This study was conducted to elucidate the interaction effects of temperature and dietary lipid levels (2 × 2 factorial experiment) on the growth performance, muscle, and liver composition in adult farmed European sea bass (Dicentrarchus labrax). Two groups of fish (190 g; 60 fish per group) were distributed in 12 tanks in triplicates and kept at two different temperature regimes; one starting at 23 °C and then changed to 17 °C for 61 days, and the other starting at 17 °C and then changed to 23 °C for 39 days. Two commercial diets containing both ~44% crude protein but incorporating different dietary lipid levels, 16.5% (D16) and 20.0% (D20) (dry matter (DM)), were fed to the fish to apparent satiation; the type of diet fed to each fish group remained constant throughout the experiment. Final body weight, weight gain, and specific growth rate were significantly higher for the fish group held at 23 °C compared to the fish group at 17 °C (before the temperature changes), while the dietary fat content did not have any profound effect in both groups. Furthermore, the different temperature regimes did not affect muscle or liver composition, but, on the contrary, dietary lipids affected hepatosomatic, perivisceral fat, and visceral indexes. Feed conversion ratio and specific growth rate were not affected by the dietary lipid level. An interaction of temperature and dietary lipid content was observed in daily feed consumption (DFC) and final body weight (FBW).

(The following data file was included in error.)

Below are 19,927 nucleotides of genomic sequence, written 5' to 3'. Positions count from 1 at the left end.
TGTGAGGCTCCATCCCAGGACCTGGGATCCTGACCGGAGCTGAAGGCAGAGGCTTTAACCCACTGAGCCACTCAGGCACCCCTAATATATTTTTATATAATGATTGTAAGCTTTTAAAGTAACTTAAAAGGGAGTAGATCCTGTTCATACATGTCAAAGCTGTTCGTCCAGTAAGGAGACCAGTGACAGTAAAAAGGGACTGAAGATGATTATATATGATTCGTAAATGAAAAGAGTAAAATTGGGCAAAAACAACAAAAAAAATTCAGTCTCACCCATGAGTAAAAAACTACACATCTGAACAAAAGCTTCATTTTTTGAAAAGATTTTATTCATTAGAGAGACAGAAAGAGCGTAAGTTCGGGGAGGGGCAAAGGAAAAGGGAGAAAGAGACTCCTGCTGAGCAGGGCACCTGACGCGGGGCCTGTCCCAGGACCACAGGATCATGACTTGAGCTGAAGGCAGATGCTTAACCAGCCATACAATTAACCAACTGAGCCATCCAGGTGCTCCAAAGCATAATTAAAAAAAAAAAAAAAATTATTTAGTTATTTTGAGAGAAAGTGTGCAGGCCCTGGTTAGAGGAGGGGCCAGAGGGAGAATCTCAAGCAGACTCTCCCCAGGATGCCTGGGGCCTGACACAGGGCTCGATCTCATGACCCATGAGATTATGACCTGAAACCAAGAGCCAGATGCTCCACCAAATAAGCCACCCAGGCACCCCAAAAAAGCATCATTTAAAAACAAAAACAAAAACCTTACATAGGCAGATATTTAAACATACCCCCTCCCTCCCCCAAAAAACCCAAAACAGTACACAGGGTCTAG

Keywords: body composition; dietary lipids; fat deposition; growth performance; temperature.